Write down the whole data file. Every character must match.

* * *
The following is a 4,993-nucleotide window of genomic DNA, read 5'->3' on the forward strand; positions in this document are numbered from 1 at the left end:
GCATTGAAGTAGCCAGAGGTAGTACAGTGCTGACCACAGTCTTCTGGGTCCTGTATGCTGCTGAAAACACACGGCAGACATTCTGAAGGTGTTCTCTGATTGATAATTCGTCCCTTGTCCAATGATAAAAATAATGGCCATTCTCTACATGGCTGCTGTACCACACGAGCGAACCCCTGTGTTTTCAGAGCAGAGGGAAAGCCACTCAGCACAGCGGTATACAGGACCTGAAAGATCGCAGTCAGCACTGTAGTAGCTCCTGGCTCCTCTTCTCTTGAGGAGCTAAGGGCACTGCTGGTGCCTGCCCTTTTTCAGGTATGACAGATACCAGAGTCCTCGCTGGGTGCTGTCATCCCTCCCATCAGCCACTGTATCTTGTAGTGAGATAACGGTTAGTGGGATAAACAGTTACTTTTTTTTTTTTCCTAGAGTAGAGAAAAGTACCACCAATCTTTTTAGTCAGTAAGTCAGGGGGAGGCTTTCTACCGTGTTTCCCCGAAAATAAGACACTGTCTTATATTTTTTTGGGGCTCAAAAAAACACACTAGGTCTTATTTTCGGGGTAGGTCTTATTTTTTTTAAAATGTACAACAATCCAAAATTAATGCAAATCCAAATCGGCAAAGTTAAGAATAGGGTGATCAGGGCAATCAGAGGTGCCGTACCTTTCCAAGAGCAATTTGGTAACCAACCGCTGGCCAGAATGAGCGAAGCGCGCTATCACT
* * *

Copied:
The following is a 4,993-nucleotide window of genomic DNA, read 5'->3' on the forward strand; positions in this document are numbered from 1 at the left end:
GCATTGAAGTAGCCAGAGGTAGTACAGTGCTGACCACAGTCTTCTGGGTCCTGTATGCTGCTGAAAACACACGGCAGACATTCTGAAGGTGTTCTCTGATTGATAATTCGTCCCTTGTCCAATGATAAAAATAATGGCCATTCTCTACATGGCTGCTGTACCACACGAGCGAACCCCTGTGTTTTCAGAGCAGAGGGAAAGCCACTCAGCACAGCGGTATACAGGACCTGAAAGATCGCAGTCAGCACTGTAGTAGCTCCTGGCTCCTCTTCTCTTGAGGAGCTAAGGGCACTGCTGGTGCCTGCCCTTTTTCAGGTATGACAGATACCAGAGTCCTCGCTGGGTGCTGTCATCCCTCCCATCAGCCACTGTATCTTGTAGTGAGATAACGGTTAGTGGGATAAACAGTTACTTTTTTTTTTTTCCTAGAGTAGAGAAAAGTACCACCAATCTTTTTAGTCAGTAAGTCAGGGGGAGGCTTTCTACCGTGTTTCCCCGAAAATAAGACACTGTCTTATATTTTTTTGGGGCTCAAAAAAACACACTAGGTCTTATTTTCGGGGTAGGTCTTATTTTTTTTAAAATGTACAACAATCCAAAATTAATGCAAATCCAAATCGGCAAAGTTAAGAATAGGGTGATCAGGGCAATCAGAGGTGCCGTACCTTTCCAAGAGCAATTTGGTAACCAACCGCTGGCCAGAATGAGCGAAGCGCGCTATCACT